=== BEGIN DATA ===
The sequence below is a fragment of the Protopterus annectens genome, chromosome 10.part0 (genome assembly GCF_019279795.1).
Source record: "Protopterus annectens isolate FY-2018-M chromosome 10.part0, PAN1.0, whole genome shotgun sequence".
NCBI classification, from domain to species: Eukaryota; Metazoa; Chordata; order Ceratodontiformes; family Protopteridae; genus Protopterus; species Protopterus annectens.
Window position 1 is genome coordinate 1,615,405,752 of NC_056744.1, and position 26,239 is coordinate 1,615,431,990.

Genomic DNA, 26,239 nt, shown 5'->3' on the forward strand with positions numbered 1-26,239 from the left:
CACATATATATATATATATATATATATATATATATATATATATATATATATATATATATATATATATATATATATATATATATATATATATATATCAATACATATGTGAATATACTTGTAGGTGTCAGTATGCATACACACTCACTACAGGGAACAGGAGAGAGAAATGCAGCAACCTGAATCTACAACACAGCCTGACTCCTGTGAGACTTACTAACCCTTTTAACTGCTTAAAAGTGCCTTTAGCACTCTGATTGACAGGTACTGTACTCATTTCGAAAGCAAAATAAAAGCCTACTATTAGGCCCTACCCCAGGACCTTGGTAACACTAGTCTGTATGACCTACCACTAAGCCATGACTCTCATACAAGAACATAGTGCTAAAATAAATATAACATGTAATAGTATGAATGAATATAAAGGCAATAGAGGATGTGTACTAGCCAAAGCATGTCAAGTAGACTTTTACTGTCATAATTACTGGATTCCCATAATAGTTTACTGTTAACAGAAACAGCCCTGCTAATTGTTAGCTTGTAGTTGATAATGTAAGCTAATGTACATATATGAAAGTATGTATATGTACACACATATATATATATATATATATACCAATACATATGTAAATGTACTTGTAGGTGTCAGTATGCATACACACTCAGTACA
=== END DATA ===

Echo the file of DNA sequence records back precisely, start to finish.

The sequence below is a fragment of the Protopterus annectens genome, chromosome 10.part0 (genome assembly GCF_019279795.1).
Source record: "Protopterus annectens isolate FY-2018-M chromosome 10.part0, PAN1.0, whole genome shotgun sequence".
NCBI classification, from domain to species: Eukaryota; Metazoa; Chordata; order Ceratodontiformes; family Protopteridae; genus Protopterus; species Protopterus annectens.
Window position 1 is genome coordinate 1,615,405,752 of NC_056744.1, and position 26,239 is coordinate 1,615,431,990.

Genomic DNA, 26,239 nt, shown 5'->3' on the forward strand with positions numbered 1-26,239 from the left:
CACATATATATATATATATATATATATATATATATATATATATATATATATATATATATATATATATATATATATATATATATATATATATATATCAATACATATGTGAATATACTTGTAGGTGTCAGTATGCATACACACTCACTACAGGGAACAGGAGAGAGAAATGCAGCAACCTGAATCTACAACACAGCCTGACTCCTGTGAGACTTACTAACCCTTTTAACTGCTTAAAAGTGCCTTTAGCACTCTGATTGACAGGTACTGTACTCATTTCGAAAGCAAAATAAAAGCCTACTATTAGGCCCTACCCCAGGACCTTGGTAACACTAGTCTGTATGACCTACCACTAAGCCATGACTCTCATACAAGAACATAGTGCTAAAATAAATATAACATGTAATAGTATGAATGAATATAAAGGCAATAGAGGATGTGTACTAGCCAAAGCATGTCAAGTAGACTTTTACTGTCATAATTACTGGATTCCCATAATAGTTTACTGTTAACAGAAACAGCCCTGCTAATTGTTAGCTTGTAGTTGATAATGTAAGCTAATGTACATATATGAAAGTATGTATATGTACACACATATATATATATATATATATACCAATACATATGTAAATGTACTTGTAGGTGTCAGTATGCATACACACTCAGTACA